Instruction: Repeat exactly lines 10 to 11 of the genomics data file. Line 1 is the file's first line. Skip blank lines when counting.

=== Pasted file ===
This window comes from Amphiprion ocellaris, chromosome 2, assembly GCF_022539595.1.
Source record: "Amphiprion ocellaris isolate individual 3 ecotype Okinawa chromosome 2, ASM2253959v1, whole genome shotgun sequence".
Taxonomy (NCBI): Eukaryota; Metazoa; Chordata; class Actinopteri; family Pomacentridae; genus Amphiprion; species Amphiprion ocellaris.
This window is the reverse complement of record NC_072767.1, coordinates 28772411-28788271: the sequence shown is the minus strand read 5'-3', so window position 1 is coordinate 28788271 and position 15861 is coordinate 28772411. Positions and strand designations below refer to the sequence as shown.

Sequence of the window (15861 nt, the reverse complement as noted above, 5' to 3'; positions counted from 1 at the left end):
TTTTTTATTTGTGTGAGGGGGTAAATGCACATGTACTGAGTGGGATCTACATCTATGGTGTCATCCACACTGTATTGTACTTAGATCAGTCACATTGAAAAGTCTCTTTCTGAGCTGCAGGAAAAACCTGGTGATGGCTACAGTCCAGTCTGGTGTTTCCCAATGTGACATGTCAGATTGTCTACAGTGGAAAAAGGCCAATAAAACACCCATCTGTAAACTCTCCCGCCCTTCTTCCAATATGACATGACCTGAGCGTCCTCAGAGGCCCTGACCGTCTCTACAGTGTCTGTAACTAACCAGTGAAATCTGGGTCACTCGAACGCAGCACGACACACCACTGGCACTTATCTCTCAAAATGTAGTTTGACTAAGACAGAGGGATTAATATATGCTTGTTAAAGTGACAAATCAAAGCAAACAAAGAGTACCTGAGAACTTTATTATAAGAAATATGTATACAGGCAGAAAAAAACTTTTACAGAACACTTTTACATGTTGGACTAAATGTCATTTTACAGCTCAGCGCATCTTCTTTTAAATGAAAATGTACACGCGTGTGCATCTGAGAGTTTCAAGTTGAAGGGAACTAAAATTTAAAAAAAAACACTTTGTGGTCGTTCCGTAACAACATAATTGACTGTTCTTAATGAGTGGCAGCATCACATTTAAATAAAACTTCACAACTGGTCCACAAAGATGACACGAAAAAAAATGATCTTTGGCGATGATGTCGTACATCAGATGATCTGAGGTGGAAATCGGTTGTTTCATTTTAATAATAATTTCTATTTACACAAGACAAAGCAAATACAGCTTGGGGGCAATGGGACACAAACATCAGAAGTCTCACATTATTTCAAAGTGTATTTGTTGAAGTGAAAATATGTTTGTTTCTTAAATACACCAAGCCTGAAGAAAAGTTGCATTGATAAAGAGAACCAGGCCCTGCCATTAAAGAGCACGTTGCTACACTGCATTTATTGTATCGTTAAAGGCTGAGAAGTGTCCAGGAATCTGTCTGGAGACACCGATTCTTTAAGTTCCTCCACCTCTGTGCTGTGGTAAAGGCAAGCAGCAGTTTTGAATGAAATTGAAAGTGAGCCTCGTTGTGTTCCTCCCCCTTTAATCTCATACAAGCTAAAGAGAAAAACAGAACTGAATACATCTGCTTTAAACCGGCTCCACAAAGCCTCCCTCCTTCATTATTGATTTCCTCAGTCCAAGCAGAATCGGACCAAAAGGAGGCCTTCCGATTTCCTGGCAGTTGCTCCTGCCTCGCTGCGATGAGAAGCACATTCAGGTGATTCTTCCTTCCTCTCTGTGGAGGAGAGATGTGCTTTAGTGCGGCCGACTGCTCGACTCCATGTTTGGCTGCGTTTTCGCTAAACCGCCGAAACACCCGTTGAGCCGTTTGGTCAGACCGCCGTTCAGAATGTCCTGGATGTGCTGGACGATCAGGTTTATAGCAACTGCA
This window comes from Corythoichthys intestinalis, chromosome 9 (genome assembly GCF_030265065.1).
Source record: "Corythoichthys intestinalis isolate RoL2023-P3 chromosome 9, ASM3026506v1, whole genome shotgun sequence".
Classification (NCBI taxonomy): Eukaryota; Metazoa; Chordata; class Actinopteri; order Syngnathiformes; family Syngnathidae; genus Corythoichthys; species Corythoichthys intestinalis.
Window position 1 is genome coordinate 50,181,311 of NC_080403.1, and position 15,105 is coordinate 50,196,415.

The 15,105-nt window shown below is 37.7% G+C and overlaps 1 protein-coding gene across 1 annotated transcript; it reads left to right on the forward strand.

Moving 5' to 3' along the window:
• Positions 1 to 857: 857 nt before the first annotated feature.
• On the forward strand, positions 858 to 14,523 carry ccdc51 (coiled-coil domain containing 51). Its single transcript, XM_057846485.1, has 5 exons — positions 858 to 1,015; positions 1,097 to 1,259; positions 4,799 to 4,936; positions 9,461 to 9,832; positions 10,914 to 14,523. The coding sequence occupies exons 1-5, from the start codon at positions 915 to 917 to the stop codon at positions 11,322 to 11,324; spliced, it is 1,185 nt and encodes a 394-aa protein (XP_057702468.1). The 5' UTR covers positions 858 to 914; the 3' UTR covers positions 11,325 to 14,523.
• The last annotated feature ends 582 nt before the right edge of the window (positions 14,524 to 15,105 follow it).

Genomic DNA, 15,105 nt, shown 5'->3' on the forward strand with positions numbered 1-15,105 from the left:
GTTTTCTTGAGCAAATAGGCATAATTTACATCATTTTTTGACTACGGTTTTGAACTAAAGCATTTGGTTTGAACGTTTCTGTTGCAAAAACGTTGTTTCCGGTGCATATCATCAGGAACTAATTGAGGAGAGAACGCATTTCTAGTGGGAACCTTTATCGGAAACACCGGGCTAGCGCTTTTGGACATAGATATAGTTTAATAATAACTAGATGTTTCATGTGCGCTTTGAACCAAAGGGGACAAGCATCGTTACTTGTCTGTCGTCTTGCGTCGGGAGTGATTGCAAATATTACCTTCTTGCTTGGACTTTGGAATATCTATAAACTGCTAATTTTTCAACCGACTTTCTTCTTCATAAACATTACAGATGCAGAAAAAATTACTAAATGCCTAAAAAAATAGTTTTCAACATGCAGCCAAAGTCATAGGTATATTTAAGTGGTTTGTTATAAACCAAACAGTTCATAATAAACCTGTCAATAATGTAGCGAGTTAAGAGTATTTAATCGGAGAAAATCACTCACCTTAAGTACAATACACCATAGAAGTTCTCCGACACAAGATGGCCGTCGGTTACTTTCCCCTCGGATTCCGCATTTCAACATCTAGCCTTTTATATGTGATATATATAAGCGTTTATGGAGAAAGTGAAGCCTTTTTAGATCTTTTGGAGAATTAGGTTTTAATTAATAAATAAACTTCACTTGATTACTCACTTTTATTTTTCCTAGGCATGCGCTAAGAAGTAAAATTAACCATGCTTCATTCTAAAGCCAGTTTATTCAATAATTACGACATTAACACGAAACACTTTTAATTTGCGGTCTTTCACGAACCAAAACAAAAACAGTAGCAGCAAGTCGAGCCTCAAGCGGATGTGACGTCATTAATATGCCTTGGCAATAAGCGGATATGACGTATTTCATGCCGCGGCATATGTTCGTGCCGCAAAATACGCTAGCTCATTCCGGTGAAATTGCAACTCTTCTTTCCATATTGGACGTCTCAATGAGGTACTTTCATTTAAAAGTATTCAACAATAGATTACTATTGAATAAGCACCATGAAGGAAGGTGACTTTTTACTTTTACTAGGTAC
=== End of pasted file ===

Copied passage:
Window position 1 is genome coordinate 50,181,311 of NC_080403.1, and position 15,105 is coordinate 50,196,415.

The 15,105-nt window shown below is 37.7% G+C and overlaps 1 protein-coding gene across 1 annotated transcript; it reads left to right on the forward strand.